Charlie Chaplin, Bob Dylan and P.T. Barnum walk into a bar. OK, so there's no punch line, but that's definitely a bar where you'd find the nostalgic 20-somethings of San Diego's The Silent Comedy.
"Our aesthetic sensibilities are sort of inspired by silent cinema," says Josh Zimmerman, who shares lead duties with his older brother, Jeremiah.
Formed in 2005 with locals Justin Buchanan, Ian Kesterson and Joey Nelson-all multi-instrumentalists-The Silent Comedy arrived about 80 years after the first "talking pictures" and 40 years after Dylan went electric, some say killing folk music for good.
"We say "folk' as an umbrella," Josh explains. "But the sound's not technically folk. It's just we use sort of folk intentions and folk instruments."
It's loosely written, backwoods mountain music with all the eccentricities of an old-timey Vaudeville act. When the members of Silent Comedy get in character for a show, they "perform" the same way theater actors might. The scene they set may well be ripe for a silent film-one shot on location in a rowdy Irish pub or a 19th-century saloon that catered to coal miners. Garbed in old-fashioned banker suits (suspenders, bowlers, creative facial hair), they exemplify the over-the-top showmanship that was common back when black and white was as high-def as things got.
"[There's] a kind of nostalgia that doesn't actually exist, but we feel it," Jeremiah says. "That klinky, ragtime piano, song-and-dance-man persona. That kind of fascination is there, too, wondering what that would have been like."
Their fascination with ye olden times seems out of step with a lot of music these days. Particularly, because it's not terminally serious.
"There're too many indie shows where people are trying so hard to be apathetic," remarks Kesterson, a tree-trimmer by day, violinist by night. "We really don't have the time or the inclination to be cool."
"Not a lot of people, especially at the local level, are really putting on a show. A lot of them are just doing a collection of songs," Josh suggests. "So we go crazy. We do this sort of Southern Gospel, crazy Pentecostal tent-revival kind of vibe."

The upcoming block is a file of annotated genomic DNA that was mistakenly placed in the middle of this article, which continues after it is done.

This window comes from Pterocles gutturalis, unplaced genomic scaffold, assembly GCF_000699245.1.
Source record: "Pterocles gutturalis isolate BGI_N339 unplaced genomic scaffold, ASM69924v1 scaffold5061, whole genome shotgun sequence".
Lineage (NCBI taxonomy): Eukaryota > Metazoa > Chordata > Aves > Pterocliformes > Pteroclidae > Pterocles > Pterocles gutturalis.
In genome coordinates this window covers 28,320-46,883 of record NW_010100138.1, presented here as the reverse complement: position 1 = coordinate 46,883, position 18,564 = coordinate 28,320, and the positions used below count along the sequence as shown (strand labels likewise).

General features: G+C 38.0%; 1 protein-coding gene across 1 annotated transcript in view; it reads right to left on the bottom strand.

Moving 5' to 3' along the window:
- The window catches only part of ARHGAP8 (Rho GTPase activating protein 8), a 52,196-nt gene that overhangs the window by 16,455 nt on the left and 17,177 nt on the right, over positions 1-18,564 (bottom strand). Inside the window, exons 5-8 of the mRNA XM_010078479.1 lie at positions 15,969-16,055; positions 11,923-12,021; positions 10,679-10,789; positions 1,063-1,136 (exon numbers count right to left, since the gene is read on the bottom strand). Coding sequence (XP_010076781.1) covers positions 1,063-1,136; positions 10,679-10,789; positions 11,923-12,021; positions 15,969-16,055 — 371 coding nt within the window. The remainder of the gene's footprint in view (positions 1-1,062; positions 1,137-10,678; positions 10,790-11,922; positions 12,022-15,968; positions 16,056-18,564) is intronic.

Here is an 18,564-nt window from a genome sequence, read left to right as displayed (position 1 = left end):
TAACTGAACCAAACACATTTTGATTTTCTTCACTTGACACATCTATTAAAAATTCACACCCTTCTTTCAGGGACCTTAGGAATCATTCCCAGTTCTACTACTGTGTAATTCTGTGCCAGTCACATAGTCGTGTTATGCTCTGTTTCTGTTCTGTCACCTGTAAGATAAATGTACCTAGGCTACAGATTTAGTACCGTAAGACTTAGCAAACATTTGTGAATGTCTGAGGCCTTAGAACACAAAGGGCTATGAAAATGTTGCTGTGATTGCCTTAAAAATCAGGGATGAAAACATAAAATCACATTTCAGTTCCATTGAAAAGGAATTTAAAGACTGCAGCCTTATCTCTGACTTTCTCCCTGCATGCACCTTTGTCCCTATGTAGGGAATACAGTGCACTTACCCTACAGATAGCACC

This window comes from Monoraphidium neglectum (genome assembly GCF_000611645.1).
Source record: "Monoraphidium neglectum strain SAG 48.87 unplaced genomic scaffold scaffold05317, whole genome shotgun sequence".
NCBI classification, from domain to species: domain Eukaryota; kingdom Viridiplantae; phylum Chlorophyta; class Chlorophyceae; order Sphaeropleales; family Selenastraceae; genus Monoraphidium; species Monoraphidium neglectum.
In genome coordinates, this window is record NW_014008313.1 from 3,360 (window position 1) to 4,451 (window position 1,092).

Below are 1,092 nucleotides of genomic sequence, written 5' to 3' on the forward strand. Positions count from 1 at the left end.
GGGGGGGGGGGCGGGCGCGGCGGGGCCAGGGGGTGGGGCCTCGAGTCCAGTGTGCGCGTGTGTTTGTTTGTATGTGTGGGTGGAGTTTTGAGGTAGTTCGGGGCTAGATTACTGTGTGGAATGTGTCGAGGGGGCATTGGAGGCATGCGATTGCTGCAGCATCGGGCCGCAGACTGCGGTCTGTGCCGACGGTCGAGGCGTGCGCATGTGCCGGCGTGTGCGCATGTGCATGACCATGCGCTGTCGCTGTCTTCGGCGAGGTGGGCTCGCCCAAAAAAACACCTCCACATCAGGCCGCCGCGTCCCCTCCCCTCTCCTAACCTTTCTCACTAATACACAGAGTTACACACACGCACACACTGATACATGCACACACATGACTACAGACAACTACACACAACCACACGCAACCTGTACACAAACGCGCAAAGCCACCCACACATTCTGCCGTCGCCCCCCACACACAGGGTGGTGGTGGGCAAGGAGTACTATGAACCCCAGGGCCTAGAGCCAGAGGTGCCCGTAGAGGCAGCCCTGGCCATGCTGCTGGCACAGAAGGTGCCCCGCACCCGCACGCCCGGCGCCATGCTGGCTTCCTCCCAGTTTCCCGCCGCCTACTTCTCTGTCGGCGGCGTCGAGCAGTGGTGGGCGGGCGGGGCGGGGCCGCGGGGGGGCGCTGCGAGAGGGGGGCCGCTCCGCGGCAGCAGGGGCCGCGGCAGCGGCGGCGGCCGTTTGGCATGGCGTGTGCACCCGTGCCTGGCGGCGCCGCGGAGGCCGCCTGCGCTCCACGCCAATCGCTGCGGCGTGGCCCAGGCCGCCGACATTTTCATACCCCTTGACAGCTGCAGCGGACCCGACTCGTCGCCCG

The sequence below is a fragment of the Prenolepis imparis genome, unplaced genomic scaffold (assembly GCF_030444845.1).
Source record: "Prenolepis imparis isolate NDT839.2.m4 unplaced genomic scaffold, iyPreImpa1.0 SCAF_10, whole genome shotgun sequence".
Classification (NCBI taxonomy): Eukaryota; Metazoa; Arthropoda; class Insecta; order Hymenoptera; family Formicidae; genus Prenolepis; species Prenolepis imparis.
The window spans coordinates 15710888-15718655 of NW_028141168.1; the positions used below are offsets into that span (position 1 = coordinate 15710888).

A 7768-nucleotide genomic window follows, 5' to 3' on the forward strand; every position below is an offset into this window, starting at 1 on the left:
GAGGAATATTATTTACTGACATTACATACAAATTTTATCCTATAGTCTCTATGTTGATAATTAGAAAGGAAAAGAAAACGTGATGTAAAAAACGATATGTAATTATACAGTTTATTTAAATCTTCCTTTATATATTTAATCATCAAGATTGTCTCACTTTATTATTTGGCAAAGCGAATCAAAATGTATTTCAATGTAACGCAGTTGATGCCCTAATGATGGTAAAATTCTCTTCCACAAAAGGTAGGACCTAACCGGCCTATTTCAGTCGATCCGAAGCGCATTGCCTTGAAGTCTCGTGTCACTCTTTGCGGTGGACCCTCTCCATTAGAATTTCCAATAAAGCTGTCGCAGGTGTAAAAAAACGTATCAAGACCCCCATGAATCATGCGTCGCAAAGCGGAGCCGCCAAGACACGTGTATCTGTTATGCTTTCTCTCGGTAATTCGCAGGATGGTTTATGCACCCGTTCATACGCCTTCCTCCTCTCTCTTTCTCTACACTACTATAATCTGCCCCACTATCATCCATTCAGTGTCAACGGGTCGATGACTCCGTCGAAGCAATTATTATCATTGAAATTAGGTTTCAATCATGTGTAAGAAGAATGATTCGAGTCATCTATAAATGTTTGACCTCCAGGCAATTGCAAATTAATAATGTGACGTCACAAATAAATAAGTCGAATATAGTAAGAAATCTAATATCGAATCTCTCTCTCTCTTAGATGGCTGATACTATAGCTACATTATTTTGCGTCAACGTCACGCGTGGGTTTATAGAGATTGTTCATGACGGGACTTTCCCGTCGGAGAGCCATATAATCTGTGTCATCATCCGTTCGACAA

"But with whiskey," adds Nelson, drummer and trombone player, primarily.
The effect of their ripped-in-church routine was visible during a recent show at the Beauty Bar. Normally a venue where people come to posture rather than participate, the crowd voluntarily took their hands from their pockets. And not just for a smoke.
"I think a lot of it is due to the whole gang-vocal thing," Nelson says. "A lot of the songs have solid sing-along parts. You almost have to pick up your pint glass and swing it,"
So far, the band has won over reluctant crowds on two self-promoted tours. One of them was through the Pacific Northwest, where they felt particularly well-received.
"I think the music community up there is more inviting [and] supportive," Josh says. "We find that people are more receptive out of town. I think there's usually, with most bands, a little bit of skepticism in your hometown. I remember Rob Crow [of Pinback] said the majority of people didn't like [his band] here, and they got most of their credibility elsewhere. When they were big elsewhere, people here started liking them."
It makes sense, then, that The Silent Comedy's most comparable band is Portland's The Decemberists, with other influences including Tom Waits, Califone and the late, great Neutral Milk Hotel. Like these groups, the five Comedians see themselves less as a band and more as an entity. No matter how grandiose that may seem.
"I like a band to have a corresponding vibe," says Josh, who recently was hired to film The Killers' European tour. "A name that has a strong connotative association with the look opens up this whole world of videos and imagery and artwork. It opens up a lot for the stage show as well."
The brothers, along with their father, started the Singleton Records collective to release their recordings, including those from their former band, Dehra Dun. At one of their recent shows, Josh Cass of Get Back Loretta added electric guitar, which they've never used before. They've begun lining up other collaborators as well.
It's growing, this silly silent-movie idea. Growing pretty damn quick.
As Josh explains, "It's really about involving as many people from the music community as possible."
The Silent Comedy plays with Buckfast Superbee, Crash Encore and The Roman Spring at The Casbah on Saturday, May 19. Doors open at 8:30 p.m. $8. 619-232-HELL.